One pivotal moment came in 2014, when Texas Presbyterian Hospital in Dallas failed to diagnose a patient who was infected with the Ebola virus.
"They had somebody who came into their emergency room, they didn't recognize the travel history and the symptoms, and so it delayed the diagnosis," Sexton says.
The patient ultimately died, which might have happened, anyway, she notes, but it's possible that an earlier diagnosis would have helped. Two staff members at that hospital were infected. The hospital's bottom line took a 25% hit in the next year, she says, and it contributed to panic in the United States over the infection.
Perhaps the scariest things for hospitals, she says, was that "It could have happened anywhere."
As a result, she says, many hospitals beefed up their protocols for identifying patients with new infections. They also wrote new plans to better protect the health care workers that might come into contact with them.
But knowing and doing are two different things. It's not clear whether hospitals have learned hard lessons about when those precautions need to be put into place.
On Feb. 11, 8 days before a hospital in California received its first COVID-19 patient, nurses at UC Davis Medical Center asked hospital management to use infection controls developed during the Ebola epidemic. According to National Nurses United (NNU), the largest nursing union in the US, the hospital did not put those controls into place.
As a result, the NNU says, 36 nurses are under self-quarantine at home, along with other 88 health care workers.
"These 124 nurses and health care workers, who are needed now more than ever, have instead been sidelined," the union wrote in a statement on its website. "Lack of preparedness will create an unsustainable national health care staffing crisis."
A spokesperson for UC Davis Medical Center disputed those numbers.
"We do not share information related to personnel matters, but that number is not accurate. We are not providing a number of employees who are out," says Tricia Tomiyoshi, a senior public information officer for UC Davis.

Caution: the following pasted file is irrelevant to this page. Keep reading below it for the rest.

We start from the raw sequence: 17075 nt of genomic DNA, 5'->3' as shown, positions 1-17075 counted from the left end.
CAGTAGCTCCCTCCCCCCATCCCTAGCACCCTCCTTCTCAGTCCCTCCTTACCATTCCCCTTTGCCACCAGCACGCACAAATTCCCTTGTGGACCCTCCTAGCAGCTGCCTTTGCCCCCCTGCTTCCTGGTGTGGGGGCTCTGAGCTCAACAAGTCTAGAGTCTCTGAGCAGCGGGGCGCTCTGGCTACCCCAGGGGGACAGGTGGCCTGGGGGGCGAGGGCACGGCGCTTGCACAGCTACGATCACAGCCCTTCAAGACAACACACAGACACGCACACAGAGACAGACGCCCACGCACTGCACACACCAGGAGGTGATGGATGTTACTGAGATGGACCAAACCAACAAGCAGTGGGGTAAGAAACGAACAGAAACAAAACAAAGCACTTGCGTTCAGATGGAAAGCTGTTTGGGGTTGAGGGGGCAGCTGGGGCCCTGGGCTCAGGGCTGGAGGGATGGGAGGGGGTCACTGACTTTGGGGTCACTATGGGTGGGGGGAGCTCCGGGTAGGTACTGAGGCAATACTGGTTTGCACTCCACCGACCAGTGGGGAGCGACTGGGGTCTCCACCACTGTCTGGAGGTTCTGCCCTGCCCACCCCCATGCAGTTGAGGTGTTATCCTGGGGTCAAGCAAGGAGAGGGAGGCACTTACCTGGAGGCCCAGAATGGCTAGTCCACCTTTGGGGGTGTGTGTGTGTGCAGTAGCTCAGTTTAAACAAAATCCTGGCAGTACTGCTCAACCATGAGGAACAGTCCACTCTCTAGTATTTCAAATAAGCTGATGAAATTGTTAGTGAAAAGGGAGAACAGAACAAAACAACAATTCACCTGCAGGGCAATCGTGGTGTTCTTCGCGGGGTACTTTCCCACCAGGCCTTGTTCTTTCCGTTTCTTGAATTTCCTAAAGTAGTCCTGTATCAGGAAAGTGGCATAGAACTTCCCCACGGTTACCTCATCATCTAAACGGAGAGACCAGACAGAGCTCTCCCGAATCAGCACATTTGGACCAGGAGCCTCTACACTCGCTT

She pointed to a statement on the hospital's website that says, "… because of the precautions we have had in place since this patient's arrival, we believe there has been minimal potential for exposure here …"
The NNU says it's not only UC Davis that's unprepared. According to a survey of 1,000 member nurses in California, only 27% said there's a plan in place to isolate a patient with a possible COVID-19 infection at their facility; and 47% said they don't know if there's a plan.
"It's very frustrating. We're right at the front line," says Catherine Kennedy, RN, a vice president of National Nurses United.
The American Hospital Association says it is working hard to keep members informed and prepared on best practices, guidance, and resources.
"Since the COVID-19 outbreak began, the AHA has worked closely with the CDC and HHS [US Department of Health and Human Services] to ensure the hospital field is informed and prepared to respond, using lessons learned from previous outbreaks of infectious diseases," the association said in a statement. "Hospitals and health systems are focused on identifying, isolating and reporting patients known or suspected of having the virus. They are following CDC recommendations on how to best use and preserve existing supplies of personal protective equipment due to concerns about future shortages. We remain vigilant as we continue to closely track the progress of the virus."
The problem, Toner says, is time.
"It takes weeks for a hospital to get ready, at least. We may not have weeks before we start seeing significant spread in the United States. It really behooves hospitals and other health care facilities to really get going now."
Eric Toner, MD, senior scholar, Johns Hopkins School of Public Health, Center for Health Security, Baltimore.
Tom Frieden, MD, president and CEO, Resolve to Save Lives, New York City.
Jennifer Kertanis, President-Elect, National Association of County and City Health Officials, Washington, DC.
Bruce Aylward, MD, assistant director-general, World Health Organization, Geneva.
Marybeth Sexton, MD, infectious disease specialist, Emory University School of Medicine, Atlanta.
Catherine Kennedy, RN, vice president, National Nurses United.
Johns Hopkins School of Public Health Center for Health Security: "What US Hospitals Should Do Now to Prepare for a COVID-19 Pandemic," Feb. 27, 2020.
National Nurses United: "Nations Hospitals Unprepared for COVID-19," Feb. 28, 2020.
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Cite this: Flood of COVID-19 Patients Could Swamp Hospitals - Medscape - Mar 04, 2020.